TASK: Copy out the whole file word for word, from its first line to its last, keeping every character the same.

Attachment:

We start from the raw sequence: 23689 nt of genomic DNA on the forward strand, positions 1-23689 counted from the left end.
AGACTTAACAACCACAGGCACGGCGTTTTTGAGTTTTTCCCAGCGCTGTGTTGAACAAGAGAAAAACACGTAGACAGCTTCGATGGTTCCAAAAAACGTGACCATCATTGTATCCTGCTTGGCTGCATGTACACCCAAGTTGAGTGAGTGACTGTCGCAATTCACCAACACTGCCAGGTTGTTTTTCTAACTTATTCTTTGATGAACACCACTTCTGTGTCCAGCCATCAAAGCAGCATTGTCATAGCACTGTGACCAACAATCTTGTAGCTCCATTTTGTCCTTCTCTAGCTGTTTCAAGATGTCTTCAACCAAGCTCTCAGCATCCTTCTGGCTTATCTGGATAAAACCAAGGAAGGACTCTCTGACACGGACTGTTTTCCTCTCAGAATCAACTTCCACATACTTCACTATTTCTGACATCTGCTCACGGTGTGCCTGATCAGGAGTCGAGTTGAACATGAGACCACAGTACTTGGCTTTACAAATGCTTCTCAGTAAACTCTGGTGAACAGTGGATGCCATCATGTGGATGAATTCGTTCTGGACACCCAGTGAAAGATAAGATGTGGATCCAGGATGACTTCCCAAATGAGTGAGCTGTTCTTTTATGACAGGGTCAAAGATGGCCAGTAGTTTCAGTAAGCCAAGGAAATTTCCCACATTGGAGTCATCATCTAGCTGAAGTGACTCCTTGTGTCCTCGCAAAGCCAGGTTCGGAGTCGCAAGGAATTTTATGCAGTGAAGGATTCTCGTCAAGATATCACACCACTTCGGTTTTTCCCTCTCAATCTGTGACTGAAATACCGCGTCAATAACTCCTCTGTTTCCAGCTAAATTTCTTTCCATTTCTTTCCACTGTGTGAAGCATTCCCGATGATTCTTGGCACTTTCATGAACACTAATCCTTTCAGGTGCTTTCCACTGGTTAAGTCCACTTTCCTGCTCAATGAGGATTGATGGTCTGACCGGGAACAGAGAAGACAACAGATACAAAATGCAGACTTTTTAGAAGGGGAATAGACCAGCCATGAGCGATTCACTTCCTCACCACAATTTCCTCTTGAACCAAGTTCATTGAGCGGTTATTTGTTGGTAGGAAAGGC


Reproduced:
We start from the raw sequence: 23689 nt of genomic DNA on the forward strand, positions 1-23689 counted from the left end.
AGACTTAACAACCACAGGCACGGCGTTTTTGAGTTTTTCCCAGCGCTGTGTTGAACAAGAGAAAAACACGTAGACAGCTTCGATGGTTCCAAAAAACGTGACCATCATTGTATCCTGCTTGGCTGCATGTACACCCAAGTTGAGTGAGTGACTGTCGCAATTCACCAACACTGCCAGGTTGTTTTTCTAACTTATTCTTTGATGAACACCACTTCTGTGTCCAGCCATCAAAGCAGCATTGTCATAGCACTGTGACCAACAATCTTGTAGCTCCATTTTGTCCTTCTCTAGCTGTTTCAAGATGTCTTCAACCAAGCTCTCAGCATCCTTCTGGCTTATCTGGATAAAACCAAGGAAGGACTCTCTGACACGGACTGTTTTCCTCTCAGAATCAACTTCCACATACTTCACTATTTCTGACATCTGCTCACGGTGTGCCTGATCAGGAGTCGAGTTGAACATGAGACCACAGTACTTGGCTTTACAAATGCTTCTCAGTAAACTCTGGTGAACAGTGGATGCCATCATGTGGATGAATTCGTTCTGGACACCCAGTGAAAGATAAGATGTGGATCCAGGATGACTTCCCAAATGAGTGAGCTGTTCTTTTATGACAGGGTCAAAGATGGCCAGTAGTTTCAGTAAGCCAAGGAAATTTCCCACATTGGAGTCATCATCTAGCTGAAGTGACTCCTTGTGTCCTCGCAAAGCCAGGTTCGGAGTCGCAAGGAATTTTATGCAGTGAAGGATTCTCGTCAAGATATCACACCACTTCGGTTTTTCCCTCTCAATCTGTGACTGAAATACCGCGTCAATAACTCCTCTGTTTCCAGCTAAATTTCTTTCCATTTCTTTCCACTGTGTGAAGCATTCCCGATGATTCTTGGCACTTTCATGAACACTAATCCTTTCAGGTGCTTTCCACTGGTTAAGTCCACTTTCCTGCTCAATGAGGATTGATGGTCTGACCGGGAACAGAGAAGACAACAGATACAAAATGCAGACTTTTTAGAAGGGGAATAGACCAGCCATGAGCGATTCACTTCCTCACCACAATTTCCTCTTGAACCAAGTTCATTGAGCGGTTATTTGTTGGTAGGAAAGGC